At same time, I can say that cancer has helped me fulfill my life purpose and increase the intensity of my spiritual practice--or to be more joyful and vital as a person--but at a younger age without my life experience, it might not have had the same effect. It isn't just being being in a happy or comfortable situation that can make us be complacent, but not being challenged to live up to our full potential. If we aren't then we aren't truly happy, and may mask our dissatisfaction with material enjoyment or in just being distracted. In such a situation, rather than telling them to pray for difficulties, if we can help such a devotee find their personal contribution or mission, that would be much more helpful.
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GIVE YOUR LIGHT, LOVE, AND BLESSINGS TO OTHERS, NOT MERELY YOUR JUDGEMENT, CRITICISM, AND DOUBT--SEEK TO UNDERSTAND, THEN TO BE UNDERSTOOD: What I write helps me clarify who I am, and who I pray to become--try it!! My life is an opportunity to put my ideals into practice and be the person I was born to be--I can't wait any more for my day to come, so ready or not I am giving what I have and praying for more--but I still have to choose at every moment to go forward and let my unfoldment take its course with determined effort, while practicing patience.

Though sometimes we have to weigh in on issues and evaluate the merit or it's lack in a certain position or opinion, the most essential point for me, is our motivation, and that we don't get pulled down into negativity and a critical mentality that is death for our living, breathing, spiritual lives. I know, or know of, too many devotees that have let reverses, unfortunate events, conspiracy theories, or the shortcomings of leaders, destroy the spiritual potential of their lives and turn them into negative, and grumpy old people, living in some imaginary good old time. To me, there are no "good old days," only today, and this moment, and what we give to it--that reveals who we are. We are what we give. We are our attachments and what we give energy to. We are our faith. We become what we love, what we focus on, and are absorbed in. Therefore, our internal life, and what we think and speak and do are crucially important. If we aren't happy, the first place to look is in our thinking and speaking, and what moves us.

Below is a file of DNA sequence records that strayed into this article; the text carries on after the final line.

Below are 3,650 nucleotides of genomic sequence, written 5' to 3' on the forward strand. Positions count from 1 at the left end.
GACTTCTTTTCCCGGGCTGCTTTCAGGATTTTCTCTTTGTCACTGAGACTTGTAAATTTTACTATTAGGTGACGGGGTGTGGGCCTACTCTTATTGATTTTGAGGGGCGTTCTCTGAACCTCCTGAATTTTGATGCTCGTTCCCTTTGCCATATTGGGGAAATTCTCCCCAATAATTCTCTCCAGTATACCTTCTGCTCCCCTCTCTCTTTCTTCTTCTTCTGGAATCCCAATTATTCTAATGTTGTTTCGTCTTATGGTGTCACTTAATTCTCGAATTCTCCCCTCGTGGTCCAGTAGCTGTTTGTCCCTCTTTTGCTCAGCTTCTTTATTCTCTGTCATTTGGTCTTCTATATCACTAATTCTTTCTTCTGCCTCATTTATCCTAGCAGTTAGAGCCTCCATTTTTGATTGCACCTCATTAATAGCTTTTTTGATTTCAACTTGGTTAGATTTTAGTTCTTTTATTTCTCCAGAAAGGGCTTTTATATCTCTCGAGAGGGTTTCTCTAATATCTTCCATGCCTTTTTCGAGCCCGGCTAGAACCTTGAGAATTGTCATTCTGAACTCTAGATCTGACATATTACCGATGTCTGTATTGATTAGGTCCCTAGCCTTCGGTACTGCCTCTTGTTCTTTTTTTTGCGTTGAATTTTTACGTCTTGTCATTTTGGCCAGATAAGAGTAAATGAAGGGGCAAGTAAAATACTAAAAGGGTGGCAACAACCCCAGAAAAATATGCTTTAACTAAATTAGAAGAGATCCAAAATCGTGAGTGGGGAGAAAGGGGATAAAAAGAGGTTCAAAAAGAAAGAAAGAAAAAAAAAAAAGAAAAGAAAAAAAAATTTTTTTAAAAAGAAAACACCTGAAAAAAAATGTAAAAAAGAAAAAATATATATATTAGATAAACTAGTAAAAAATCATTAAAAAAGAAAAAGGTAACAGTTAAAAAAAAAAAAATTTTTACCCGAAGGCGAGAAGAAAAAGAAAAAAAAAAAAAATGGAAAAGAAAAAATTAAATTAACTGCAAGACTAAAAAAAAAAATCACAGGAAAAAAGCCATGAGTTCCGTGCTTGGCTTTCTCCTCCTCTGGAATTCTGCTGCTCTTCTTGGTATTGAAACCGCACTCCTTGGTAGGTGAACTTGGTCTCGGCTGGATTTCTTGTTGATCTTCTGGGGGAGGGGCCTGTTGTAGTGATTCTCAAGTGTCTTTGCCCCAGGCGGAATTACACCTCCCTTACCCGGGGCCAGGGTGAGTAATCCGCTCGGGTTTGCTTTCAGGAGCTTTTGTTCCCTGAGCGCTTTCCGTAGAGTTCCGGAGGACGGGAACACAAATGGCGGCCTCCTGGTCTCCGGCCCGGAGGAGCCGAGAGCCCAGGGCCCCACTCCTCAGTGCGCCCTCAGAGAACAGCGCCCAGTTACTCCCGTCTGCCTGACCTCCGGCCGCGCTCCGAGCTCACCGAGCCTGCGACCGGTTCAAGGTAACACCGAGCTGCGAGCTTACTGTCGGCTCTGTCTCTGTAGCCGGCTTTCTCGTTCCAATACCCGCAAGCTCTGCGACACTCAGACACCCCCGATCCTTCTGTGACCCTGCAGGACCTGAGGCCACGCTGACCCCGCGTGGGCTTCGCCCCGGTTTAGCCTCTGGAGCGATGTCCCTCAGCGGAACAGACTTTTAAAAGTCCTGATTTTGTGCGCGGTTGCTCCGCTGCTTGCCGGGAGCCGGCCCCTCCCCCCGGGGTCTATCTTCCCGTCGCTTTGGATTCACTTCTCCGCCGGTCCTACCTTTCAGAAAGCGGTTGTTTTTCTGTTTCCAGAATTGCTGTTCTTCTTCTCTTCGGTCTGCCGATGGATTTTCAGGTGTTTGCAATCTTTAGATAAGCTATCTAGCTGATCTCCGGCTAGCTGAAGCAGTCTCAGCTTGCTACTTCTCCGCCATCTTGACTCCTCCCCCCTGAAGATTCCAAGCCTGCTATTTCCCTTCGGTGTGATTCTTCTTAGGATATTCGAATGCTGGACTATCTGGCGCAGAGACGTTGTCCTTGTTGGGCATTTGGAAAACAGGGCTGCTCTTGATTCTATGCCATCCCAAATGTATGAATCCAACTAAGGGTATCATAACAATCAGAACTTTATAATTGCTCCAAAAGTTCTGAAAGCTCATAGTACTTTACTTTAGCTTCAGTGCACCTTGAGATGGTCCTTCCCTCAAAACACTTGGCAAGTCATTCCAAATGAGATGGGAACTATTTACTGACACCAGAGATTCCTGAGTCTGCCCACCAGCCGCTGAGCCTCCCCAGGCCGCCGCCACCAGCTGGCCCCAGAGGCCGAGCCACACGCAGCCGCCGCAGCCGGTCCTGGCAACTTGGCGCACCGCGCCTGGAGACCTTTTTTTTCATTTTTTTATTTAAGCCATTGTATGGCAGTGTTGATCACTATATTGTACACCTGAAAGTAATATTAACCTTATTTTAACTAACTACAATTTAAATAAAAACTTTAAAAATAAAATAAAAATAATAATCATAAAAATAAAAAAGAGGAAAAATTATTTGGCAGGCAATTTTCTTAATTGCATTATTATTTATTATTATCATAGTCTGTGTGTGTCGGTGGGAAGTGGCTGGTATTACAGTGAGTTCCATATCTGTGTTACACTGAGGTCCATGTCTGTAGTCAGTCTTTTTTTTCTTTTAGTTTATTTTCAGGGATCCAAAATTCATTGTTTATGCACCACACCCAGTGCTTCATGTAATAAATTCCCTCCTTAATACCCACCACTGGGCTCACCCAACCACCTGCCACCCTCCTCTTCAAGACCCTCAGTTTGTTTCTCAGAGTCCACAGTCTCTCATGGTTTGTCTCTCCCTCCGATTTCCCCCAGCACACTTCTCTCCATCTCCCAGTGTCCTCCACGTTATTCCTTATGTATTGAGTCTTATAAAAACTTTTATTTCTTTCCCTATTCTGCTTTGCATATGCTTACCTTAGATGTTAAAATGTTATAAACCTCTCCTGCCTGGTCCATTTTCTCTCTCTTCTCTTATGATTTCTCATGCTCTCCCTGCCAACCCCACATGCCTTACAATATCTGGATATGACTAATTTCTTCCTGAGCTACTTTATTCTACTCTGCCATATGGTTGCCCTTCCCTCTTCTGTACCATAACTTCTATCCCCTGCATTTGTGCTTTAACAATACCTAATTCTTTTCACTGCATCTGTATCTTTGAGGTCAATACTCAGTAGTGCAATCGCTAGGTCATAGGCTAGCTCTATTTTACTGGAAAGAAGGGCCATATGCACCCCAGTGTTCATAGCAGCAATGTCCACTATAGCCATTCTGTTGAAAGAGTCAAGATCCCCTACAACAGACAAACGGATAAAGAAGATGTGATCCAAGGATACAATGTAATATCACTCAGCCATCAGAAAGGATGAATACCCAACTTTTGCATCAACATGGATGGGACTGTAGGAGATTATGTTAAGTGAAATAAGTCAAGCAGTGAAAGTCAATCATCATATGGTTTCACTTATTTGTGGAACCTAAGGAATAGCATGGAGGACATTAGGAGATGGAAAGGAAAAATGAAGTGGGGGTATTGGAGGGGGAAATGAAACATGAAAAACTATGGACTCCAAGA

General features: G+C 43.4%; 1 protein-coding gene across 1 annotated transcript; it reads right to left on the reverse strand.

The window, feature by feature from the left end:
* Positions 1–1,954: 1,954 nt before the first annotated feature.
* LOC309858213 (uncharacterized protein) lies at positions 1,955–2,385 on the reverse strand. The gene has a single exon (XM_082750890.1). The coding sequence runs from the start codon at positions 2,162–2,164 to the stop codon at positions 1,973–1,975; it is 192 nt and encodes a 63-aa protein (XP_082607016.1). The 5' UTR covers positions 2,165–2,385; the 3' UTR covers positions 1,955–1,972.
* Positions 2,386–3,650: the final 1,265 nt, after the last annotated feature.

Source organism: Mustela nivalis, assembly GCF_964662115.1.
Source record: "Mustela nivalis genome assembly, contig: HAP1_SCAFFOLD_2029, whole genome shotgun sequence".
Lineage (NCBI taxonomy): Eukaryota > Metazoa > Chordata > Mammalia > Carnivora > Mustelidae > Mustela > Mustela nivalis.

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It seems to me that while there are many positive uses for the Internet, it is also one of the best facilities I know for committing offenses, or aparadhas to others. Thus I really appreciate that one of the vows that Vaisesika asks of his disciples is that they not publicly criticize others, especially in writing, and especially in the Net. The tendency when someone disagrees with another is to attack their character, rather than ask meaningful questions, and be curious to learn why they think as they do. We often just assume and let our mind jump to conclusions without ever verifying them, or talking to the person whose views are different.

This is why my response to this danger is to focus on giving love, kindness, understanding, support, and to look for the good even when I need to disagree. Not always easy, but I have to endeavor and pray to be a cause of encouragement and upliftment. I write and speak to support those goals to the best of my ability and pray for empowerment to do more than I imagined I could--embracing the vision that "impossible is a word in a fool's dictionary."